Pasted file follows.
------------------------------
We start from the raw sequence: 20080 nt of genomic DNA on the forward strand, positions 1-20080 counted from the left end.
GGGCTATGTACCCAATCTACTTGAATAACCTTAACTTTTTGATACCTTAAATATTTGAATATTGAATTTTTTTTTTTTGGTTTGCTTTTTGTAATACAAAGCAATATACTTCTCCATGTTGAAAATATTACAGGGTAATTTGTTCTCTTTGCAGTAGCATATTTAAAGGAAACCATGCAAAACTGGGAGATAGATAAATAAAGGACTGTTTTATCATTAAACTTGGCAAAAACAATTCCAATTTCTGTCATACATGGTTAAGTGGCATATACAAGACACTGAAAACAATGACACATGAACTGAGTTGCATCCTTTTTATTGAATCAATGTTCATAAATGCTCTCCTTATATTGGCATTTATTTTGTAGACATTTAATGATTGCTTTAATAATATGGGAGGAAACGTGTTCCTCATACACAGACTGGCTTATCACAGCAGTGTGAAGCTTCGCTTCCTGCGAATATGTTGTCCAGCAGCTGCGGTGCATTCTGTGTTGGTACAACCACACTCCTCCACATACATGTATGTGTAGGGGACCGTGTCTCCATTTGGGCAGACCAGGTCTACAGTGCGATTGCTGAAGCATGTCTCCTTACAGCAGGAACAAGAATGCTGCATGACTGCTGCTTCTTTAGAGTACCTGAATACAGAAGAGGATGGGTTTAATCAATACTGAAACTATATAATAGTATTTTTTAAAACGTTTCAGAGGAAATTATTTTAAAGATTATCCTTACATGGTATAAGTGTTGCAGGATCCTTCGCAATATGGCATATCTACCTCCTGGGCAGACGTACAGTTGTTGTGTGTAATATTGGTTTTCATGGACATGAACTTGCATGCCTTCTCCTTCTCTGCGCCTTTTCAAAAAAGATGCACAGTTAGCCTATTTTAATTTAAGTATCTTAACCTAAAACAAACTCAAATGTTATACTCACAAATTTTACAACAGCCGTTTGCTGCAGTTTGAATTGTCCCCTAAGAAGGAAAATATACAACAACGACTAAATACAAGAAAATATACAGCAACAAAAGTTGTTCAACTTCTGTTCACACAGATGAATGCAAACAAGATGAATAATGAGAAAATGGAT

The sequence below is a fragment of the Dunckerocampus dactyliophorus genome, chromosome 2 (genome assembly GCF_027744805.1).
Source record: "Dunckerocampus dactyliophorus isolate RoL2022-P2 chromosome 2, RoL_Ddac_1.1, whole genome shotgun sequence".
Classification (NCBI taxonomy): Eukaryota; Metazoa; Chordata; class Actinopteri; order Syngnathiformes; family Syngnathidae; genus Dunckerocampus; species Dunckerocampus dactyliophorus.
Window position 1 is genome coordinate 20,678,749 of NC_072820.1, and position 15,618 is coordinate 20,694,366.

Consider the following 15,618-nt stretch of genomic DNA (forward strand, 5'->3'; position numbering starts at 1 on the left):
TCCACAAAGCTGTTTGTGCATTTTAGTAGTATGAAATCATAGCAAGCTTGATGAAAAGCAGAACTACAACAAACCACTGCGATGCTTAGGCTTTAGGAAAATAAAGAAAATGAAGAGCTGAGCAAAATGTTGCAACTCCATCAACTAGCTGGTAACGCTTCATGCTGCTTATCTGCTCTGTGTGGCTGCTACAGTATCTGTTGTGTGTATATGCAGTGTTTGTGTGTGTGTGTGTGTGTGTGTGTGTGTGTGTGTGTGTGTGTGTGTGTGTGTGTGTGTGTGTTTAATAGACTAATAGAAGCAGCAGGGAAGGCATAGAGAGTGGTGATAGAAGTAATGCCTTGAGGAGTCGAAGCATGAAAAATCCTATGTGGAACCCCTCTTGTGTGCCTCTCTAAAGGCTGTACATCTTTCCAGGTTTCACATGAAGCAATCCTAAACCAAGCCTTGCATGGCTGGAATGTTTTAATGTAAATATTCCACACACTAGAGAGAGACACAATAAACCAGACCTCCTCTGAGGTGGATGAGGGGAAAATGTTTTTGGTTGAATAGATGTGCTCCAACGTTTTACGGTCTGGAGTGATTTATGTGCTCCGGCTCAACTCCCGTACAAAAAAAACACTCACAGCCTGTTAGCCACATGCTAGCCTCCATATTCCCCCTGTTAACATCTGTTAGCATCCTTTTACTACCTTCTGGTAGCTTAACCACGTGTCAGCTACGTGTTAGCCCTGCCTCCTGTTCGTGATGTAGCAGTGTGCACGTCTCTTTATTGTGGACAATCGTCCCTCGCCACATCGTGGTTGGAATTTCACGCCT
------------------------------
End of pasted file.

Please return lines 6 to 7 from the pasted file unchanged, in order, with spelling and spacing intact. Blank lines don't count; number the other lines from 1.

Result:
Window position 1 is genome coordinate 20,678,749 of NC_072820.1, and position 15,618 is coordinate 20,694,366.

Consider the following 15,618-nt stretch of genomic DNA (forward strand, 5'->3'; position numbering starts at 1 on the left):